“In health, we are good at describing problems, but we are not always good at working out solutions, so we need to work with people who can advise about potential solutions and their implementation.

“That’s why I’ve always set up advisory groups for my research involving policy makers, practitioners and civil society organisations from across sectors. We ask what the problems are, present research findings and ask what it means. There’s no point in coming up with an intervention if it’s never going to be translated into policy and practice.”

It’s not enough to tell policy makers that a program isn’t working

Steve Allender did an important study where he asked planning and transport policy makers for their views about public health guidance on the built environment and physical activity. The paper’s title began with, ‘Tell us something we don’t already know or do’.

“That has stuck in my head: I don’t want to tell policy makers how to suck eggs. I want to show them things they don’t know and that they find exciting.

“Telling people something doesn’t work is easy; telling them why it doesn’t work is much harder. For example, we did an evaluation of the Liveable Neighbourhood Guidelines in WA. We found that where it was implemented as intended, it did make a difference, but overall the policy wasn’t fully implemented. We could tell them what worked and didn’t work, and why. The policy makers loved that evaluation. It was not telling them something they already knew. It was adding value.”

Academic and policy impact can work hand in hand, but it’s challenging

“If you apply for grants, you need to publish papers – but there is more pressure to make sure those publications have impact and therein lies the challenge.

“The way I have managed it throughout my career is to engage with policy makers and practitioners through my research. There hasn’t been any problem with scientific interest in what I’ve been doing, even though it’s been relevant to people I’ve been trying to influence.

“I think you can combine the two, but it needs to be managed. It is a lot of work and the time it takes to develop those relationships is not adequately acknowledged.”

Research engagement takes time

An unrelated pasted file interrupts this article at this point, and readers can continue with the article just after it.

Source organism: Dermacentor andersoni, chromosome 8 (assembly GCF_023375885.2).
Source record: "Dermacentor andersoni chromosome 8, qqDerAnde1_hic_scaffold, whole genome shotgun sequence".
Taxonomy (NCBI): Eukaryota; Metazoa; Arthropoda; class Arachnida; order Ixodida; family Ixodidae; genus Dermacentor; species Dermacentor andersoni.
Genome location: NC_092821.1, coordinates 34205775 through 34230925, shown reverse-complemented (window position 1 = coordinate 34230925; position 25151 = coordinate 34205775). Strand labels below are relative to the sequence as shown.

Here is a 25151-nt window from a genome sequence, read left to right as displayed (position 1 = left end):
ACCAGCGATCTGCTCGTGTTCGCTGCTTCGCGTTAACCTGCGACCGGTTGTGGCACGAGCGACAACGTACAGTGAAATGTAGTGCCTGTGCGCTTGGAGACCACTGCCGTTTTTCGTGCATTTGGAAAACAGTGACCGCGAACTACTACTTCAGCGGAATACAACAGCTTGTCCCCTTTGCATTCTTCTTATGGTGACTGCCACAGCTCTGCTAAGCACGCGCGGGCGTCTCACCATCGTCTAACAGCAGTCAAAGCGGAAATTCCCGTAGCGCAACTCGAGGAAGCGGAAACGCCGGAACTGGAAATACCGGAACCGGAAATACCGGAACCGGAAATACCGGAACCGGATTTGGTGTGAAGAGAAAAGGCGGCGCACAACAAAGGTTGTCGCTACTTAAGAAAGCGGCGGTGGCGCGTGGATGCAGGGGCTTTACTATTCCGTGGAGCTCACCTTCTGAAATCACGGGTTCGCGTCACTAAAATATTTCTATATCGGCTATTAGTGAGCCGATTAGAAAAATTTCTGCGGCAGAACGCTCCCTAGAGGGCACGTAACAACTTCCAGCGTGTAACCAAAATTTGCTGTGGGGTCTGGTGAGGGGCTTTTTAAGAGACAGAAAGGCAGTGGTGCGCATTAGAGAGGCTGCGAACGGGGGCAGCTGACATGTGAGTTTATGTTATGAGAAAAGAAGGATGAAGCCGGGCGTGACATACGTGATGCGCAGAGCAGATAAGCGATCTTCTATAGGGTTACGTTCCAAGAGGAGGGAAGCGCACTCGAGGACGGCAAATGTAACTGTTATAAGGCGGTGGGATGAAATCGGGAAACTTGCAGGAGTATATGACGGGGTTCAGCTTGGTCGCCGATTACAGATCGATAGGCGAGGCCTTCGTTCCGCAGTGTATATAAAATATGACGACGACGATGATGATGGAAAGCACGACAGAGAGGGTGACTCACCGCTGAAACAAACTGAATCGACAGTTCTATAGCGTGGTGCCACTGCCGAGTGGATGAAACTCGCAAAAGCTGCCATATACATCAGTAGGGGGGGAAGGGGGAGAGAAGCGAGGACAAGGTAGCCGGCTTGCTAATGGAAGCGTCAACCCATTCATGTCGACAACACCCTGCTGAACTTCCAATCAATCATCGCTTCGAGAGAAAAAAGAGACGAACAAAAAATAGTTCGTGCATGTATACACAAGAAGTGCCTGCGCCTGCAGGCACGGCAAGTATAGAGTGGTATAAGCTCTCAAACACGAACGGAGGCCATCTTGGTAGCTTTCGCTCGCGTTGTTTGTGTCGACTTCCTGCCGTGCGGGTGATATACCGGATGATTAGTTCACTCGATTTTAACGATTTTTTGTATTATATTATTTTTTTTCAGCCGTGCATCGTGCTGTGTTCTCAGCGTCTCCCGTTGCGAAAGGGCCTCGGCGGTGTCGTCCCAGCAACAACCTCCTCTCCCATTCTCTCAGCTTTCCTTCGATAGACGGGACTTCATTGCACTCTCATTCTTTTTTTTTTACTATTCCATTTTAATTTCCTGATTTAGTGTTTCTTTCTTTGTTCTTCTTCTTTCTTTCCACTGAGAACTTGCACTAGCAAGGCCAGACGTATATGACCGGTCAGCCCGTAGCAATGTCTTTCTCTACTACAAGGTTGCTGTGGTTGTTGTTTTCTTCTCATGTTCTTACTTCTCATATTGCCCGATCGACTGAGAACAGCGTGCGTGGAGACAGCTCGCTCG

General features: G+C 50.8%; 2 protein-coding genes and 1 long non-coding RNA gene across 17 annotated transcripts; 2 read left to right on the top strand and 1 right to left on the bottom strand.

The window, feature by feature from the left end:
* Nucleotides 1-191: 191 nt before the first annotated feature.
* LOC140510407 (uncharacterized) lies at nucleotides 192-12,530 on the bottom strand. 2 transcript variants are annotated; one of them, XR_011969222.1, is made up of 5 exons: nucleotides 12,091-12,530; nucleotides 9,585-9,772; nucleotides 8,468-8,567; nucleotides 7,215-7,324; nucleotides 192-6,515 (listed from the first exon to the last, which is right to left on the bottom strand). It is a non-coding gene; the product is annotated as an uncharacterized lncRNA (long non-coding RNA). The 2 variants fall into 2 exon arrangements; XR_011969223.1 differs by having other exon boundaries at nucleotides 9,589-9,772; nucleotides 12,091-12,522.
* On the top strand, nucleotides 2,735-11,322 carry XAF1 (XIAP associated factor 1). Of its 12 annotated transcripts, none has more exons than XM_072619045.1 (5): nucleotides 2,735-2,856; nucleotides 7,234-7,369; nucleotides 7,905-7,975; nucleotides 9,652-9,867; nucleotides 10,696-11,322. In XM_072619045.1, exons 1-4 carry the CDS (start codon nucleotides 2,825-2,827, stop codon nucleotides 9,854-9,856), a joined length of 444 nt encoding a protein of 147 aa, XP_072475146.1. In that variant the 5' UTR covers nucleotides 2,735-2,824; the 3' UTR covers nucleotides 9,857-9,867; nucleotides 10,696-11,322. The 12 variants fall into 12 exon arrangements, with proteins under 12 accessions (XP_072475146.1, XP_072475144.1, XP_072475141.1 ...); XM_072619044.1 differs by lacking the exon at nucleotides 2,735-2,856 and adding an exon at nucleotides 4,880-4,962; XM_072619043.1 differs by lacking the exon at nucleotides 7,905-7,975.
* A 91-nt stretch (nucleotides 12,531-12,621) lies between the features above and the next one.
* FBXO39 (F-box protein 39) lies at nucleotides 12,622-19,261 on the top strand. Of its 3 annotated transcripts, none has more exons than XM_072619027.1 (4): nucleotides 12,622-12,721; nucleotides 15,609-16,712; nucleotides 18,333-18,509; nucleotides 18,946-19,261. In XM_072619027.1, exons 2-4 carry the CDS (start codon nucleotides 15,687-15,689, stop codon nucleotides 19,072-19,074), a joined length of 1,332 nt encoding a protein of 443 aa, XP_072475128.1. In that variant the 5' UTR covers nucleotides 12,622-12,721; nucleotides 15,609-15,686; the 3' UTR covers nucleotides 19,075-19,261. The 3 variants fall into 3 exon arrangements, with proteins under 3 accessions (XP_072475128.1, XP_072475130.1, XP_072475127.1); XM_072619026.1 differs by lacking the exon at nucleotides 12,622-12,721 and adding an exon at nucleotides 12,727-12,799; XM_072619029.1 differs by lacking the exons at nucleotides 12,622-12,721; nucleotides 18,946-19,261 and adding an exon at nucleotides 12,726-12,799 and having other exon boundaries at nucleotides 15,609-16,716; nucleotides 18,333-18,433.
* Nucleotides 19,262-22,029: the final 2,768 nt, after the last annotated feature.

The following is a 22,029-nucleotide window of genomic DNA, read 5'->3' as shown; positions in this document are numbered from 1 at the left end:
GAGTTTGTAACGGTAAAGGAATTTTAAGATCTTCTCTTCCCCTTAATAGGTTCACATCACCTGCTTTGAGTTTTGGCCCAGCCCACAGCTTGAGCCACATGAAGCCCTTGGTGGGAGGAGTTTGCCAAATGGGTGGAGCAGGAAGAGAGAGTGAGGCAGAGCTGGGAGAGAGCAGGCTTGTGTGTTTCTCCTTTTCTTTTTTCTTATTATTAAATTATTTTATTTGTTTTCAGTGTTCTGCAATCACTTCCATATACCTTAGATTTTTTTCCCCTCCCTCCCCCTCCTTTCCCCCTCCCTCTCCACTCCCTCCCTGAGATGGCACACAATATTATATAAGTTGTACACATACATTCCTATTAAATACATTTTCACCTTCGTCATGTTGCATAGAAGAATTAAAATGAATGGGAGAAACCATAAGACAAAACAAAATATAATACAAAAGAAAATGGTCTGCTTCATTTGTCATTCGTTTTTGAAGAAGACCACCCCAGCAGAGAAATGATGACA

“Changing the world requires long-term relationships. You are developing a relationship, not a transaction – it’s not just ‘come on my grant so I can say I have a policy maker on the grant’.

“I’m particularly proud of the relationships I have established in Melbourne as I have only been here since 2011.

“The reason I have been successful in building relationships in Melbourne is because of Iain Butterworth, a policy maker with the North West Region of the Health Department. He wanted to fund research and encouraged me to interview all the CEOs of the local government authorities in the region, heads of regional offices and some department secretaries. He wanted to know how to engage them to promote health. They told me about the factors that influenced people’s health in their area, and these were more about the places where they lived and the lack of amenity.

“I was facilitated by a policy maker who had a problem and knew that I would gain insights and through this I built a network by talking to people. That was a gift, but I didn’t realise it at the time.

“These interviews informed the conceptualisation of liveability as a social determinant of health, and an eight-year research program developing and testing of liveability indicators.”

How do you know if it is working?

“I knew our team was being successful with our liveability work when I was at a meeting where the Minister for Planning was speaking to property developers. He referred to the liveability report that started with those consultations and said: ‘Have you seen this report from RMIT? We are creating ghettos; these people have no amenities and that is creating inequity and we have to do something about this.’”

 

PreventionWorks LIVE Stories from Australia's change-makers in public health
Register for Professor Billie Giles-Corti’s PreventionWorks LIVE masterclass here.